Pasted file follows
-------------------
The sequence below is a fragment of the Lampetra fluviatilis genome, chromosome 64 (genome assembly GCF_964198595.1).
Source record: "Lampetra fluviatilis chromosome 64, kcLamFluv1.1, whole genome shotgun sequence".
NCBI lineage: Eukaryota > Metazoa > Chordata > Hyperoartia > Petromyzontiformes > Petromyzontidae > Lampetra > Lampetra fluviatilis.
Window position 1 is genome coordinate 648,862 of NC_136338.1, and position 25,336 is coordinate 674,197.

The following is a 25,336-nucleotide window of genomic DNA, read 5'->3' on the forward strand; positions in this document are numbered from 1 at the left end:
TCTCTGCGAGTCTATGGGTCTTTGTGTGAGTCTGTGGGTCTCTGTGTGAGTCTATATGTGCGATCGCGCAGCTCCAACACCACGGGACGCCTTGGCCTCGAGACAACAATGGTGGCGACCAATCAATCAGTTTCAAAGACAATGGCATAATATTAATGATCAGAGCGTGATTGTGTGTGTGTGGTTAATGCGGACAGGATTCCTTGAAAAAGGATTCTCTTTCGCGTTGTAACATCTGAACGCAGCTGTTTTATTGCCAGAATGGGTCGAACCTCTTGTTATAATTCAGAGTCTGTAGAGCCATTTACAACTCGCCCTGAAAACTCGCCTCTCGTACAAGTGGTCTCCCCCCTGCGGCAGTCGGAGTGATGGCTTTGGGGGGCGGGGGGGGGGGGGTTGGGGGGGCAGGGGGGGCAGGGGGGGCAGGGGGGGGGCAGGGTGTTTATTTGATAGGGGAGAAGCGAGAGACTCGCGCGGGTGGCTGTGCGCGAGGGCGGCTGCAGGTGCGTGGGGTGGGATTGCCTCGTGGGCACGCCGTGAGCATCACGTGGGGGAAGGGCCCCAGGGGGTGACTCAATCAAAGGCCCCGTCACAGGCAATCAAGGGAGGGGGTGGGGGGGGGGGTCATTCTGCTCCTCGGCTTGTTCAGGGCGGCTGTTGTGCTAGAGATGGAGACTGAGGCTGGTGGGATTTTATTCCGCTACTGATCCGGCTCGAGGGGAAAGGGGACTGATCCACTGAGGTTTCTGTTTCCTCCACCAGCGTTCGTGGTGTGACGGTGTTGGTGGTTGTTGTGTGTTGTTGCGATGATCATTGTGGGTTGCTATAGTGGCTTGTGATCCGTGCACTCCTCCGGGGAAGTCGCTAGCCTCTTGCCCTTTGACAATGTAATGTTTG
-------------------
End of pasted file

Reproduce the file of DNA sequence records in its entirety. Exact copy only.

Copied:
The sequence below is a fragment of the Lampetra fluviatilis genome, chromosome 64 (genome assembly GCF_964198595.1).
Source record: "Lampetra fluviatilis chromosome 64, kcLamFluv1.1, whole genome shotgun sequence".
NCBI lineage: Eukaryota > Metazoa > Chordata > Hyperoartia > Petromyzontiformes > Petromyzontidae > Lampetra > Lampetra fluviatilis.
Window position 1 is genome coordinate 648,862 of NC_136338.1, and position 25,336 is coordinate 674,197.

The following is a 25,336-nucleotide window of genomic DNA, read 5'->3' on the forward strand; positions in this document are numbered from 1 at the left end:
TCTCTGCGAGTCTATGGGTCTTTGTGTGAGTCTGTGGGTCTCTGTGTGAGTCTATATGTGCGATCGCGCAGCTCCAACACCACGGGACGCCTTGGCCTCGAGACAACAATGGTGGCGACCAATCAATCAGTTTCAAAGACAATGGCATAATATTAATGATCAGAGCGTGATTGTGTGTGTGTGGTTAATGCGGACAGGATTCCTTGAAAAAGGATTCTCTTTCGCGTTGTAACATCTGAACGCAGCTGTTTTATTGCCAGAATGGGTCGAACCTCTTGTTATAATTCAGAGTCTGTAGAGCCATTTACAACTCGCCCTGAAAACTCGCCTCTCGTACAAGTGGTCTCCCCCCTGCGGCAGTCGGAGTGATGGCTTTGGGGGGCGGGGGGGGGGGGGTTGGGGGGGCAGGGGGGGCAGGGGGGGCAGGGGGGGGGCAGGGTGTTTATTTGATAGGGGAGAAGCGAGAGACTCGCGCGGGTGGCTGTGCGCGAGGGCGGCTGCAGGTGCGTGGGGTGGGATTGCCTCGTGGGCACGCCGTGAGCATCACGTGGGGGAAGGGCCCCAGGGGGTGACTCAATCAAAGGCCCCGTCACAGGCAATCAAGGGAGGGGGTGGGGGGGGGGGTCATTCTGCTCCTCGGCTTGTTCAGGGCGGCTGTTGTGCTAGAGATGGAGACTGAGGCTGGTGGGATTTTATTCCGCTACTGATCCGGCTCGAGGGGAAAGGGGACTGATCCACTGAGGTTTCTGTTTCCTCCACCAGCGTTCGTGGTGTGACGGTGTTGGTGGTTGTTGTGTGTTGTTGCGATGATCATTGTGGGTTGCTATAGTGGCTTGTGATCCGTGCACTCCTCCGGGGAAGTCGCTAGCCTCTTGCCCTTTGACAATGTAATGTTTG